COVID-19 cases in Florida since the spring break have surged and deaths from new variants are mounting
- Florida's cases of "variants of concern" surged since the
spring breakpeak, the Orlando Sentinel reported.
- There were 5,177 cases involving those variants as of Thursday - six times higher than mid-March.
- One health expert said,https://www.insider.com/miami-beach-spring-break-photos-state-of-emergency-2021-3 "This is kind of what a lot of public health folks have been afraid of."
The number of coronavirus cases that involve "variants of concern" have surged in
Florida Department of Health figures show that, as of Thursday, there were 5,177 cases that involved variants of concern in the state - six times higher than what was there in mid-March, according to the Orlando Sentinel.The US Centers for Disease Control and Prevention uses the term "variants of concern" for mutations of the coronavirus that can spread more easily or be more deadly, or that appear to make current vaccines less effective.
These cases put 122 people in hospital, and 31 of those have died, the Sentinel reported.The Sentinel obtained the figures through a lawsuit it filed against the Florida Department of Health.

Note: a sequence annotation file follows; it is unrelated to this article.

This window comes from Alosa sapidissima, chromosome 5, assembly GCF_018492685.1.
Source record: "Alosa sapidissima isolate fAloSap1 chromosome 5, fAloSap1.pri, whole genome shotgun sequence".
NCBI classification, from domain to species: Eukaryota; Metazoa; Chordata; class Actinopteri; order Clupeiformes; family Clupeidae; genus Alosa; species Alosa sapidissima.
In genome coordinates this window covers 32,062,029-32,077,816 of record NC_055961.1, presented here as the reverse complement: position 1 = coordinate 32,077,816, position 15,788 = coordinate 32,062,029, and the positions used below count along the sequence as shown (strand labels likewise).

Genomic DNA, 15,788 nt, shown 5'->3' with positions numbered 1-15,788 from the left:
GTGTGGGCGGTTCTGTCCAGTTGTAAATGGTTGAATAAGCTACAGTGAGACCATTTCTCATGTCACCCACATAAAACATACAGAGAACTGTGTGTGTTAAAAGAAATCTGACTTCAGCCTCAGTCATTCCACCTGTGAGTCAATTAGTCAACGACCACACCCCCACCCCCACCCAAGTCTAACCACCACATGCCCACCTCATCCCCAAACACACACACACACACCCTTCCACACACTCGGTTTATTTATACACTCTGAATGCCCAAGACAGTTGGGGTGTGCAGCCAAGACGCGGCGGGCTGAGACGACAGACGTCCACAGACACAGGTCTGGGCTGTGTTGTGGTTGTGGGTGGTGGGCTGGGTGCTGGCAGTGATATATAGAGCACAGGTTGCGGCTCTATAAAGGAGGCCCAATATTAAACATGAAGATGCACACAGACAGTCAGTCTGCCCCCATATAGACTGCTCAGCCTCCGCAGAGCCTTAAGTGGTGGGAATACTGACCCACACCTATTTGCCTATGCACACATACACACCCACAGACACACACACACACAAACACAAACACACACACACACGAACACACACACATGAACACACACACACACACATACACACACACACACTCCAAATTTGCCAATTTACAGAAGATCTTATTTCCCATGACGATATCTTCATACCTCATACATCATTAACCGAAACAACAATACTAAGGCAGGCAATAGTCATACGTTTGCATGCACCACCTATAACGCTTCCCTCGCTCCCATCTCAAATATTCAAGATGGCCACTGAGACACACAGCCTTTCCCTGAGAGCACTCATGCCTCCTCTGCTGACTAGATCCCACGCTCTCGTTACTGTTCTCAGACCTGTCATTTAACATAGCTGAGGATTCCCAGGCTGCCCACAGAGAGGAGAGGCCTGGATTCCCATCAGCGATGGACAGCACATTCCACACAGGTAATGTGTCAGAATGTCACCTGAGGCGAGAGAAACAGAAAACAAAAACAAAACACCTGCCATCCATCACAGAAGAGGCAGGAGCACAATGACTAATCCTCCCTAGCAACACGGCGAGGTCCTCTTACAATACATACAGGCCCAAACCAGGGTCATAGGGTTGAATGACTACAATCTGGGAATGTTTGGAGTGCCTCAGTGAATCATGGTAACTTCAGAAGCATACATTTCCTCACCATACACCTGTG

Zinzi Bailey, a social epidemiologist at the University of Miami Miller School of Medicine, told the Sentinel that the outcome is what health experts feared.During the annual spring break, Florida party hot spots were overrun with mainly maskless young people. Miami Beach eventually declared a state of emergency and set a curfew, and police arrested hundreds. "This is kind of what a lot of public health folks have been afraid of, and why we're trying to emphasize the need for continued caution as we move forward," said Bailey.
She also said that it can't be known for sure if the spike is directly due to spring break, or a lack of restrictions more generally, but that it looks likely.
"Whether we can link any of these rises to spring break, up to a point, we're doing a little bit of speculation"But from a basic logic standpoint, we would anticipate that people coming from all across the country who might be exposed to different kinds of folks, whether that's in their hometown or in the airport, it's always going to be a possibility."
She said that letting the coronavirus spread could also form new, dangerous mutations to form, in addition to the ones already discovered abroad and imported.
"My biggest fear is that, if we become more lax with our masking and our social distancing, we will actually start creating our own variant."Dr. Anthony Fauci, the US's top infectious disease expert, blamed the surge in cases across the US at the end of March on the premature ending of restrictions in some parts of the country, including travel around spring break.
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